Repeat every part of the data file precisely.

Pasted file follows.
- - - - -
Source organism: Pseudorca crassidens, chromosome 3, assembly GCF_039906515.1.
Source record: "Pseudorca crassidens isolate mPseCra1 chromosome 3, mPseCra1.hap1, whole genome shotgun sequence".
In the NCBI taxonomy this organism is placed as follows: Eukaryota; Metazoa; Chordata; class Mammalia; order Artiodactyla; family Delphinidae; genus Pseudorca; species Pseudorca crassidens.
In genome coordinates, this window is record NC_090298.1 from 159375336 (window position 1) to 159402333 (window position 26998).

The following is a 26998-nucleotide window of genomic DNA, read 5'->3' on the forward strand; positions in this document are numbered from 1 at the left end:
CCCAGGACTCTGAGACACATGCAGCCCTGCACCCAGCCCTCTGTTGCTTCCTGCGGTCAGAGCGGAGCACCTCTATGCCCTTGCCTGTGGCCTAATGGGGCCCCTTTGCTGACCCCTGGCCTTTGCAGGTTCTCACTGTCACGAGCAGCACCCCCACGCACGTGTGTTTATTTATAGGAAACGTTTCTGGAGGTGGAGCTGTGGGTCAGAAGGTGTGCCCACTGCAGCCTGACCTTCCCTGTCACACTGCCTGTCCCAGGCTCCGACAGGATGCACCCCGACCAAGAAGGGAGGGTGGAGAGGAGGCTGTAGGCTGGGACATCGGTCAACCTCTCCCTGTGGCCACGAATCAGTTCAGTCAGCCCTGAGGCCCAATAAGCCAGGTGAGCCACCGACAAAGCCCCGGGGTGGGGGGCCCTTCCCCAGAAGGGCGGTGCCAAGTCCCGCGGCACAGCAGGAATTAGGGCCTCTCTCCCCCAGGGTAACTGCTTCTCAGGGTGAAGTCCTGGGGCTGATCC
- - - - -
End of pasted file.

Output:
Source organism: Pseudorca crassidens, chromosome 3, assembly GCF_039906515.1.
Source record: "Pseudorca crassidens isolate mPseCra1 chromosome 3, mPseCra1.hap1, whole genome shotgun sequence".
In the NCBI taxonomy this organism is placed as follows: Eukaryota; Metazoa; Chordata; class Mammalia; order Artiodactyla; family Delphinidae; genus Pseudorca; species Pseudorca crassidens.
In genome coordinates, this window is record NC_090298.1 from 159375336 (window position 1) to 159402333 (window position 26998).

The following is a 26998-nucleotide window of genomic DNA, read 5'->3' on the forward strand; positions in this document are numbered from 1 at the left end:
CCCAGGACTCTGAGACACATGCAGCCCTGCACCCAGCCCTCTGTTGCTTCCTGCGGTCAGAGCGGAGCACCTCTATGCCCTTGCCTGTGGCCTAATGGGGCCCCTTTGCTGACCCCTGGCCTTTGCAGGTTCTCACTGTCACGAGCAGCACCCCCACGCACGTGTGTTTATTTATAGGAAACGTTTCTGGAGGTGGAGCTGTGGGTCAGAAGGTGTGCCCACTGCAGCCTGACCTTCCCTGTCACACTGCCTGTCCCAGGCTCCGACAGGATGCACCCCGACCAAGAAGGGAGGGTGGAGAGGAGGCTGTAGGCTGGGACATCGGTCAACCTCTCCCTGTGGCCACGAATCAGTTCAGTCAGCCCTGAGGCCCAATAAGCCAGGTGAGCCACCGACAAAGCCCCGGGGTGGGGGGCCCTTCCCCAGAAGGGCGGTGCCAAGTCCCGCGGCACAGCAGGAATTAGGGCCTCTCTCCCCCAGGGTAACTGCTTCTCAGGGTGAAGTCCTGGGGCTGATCC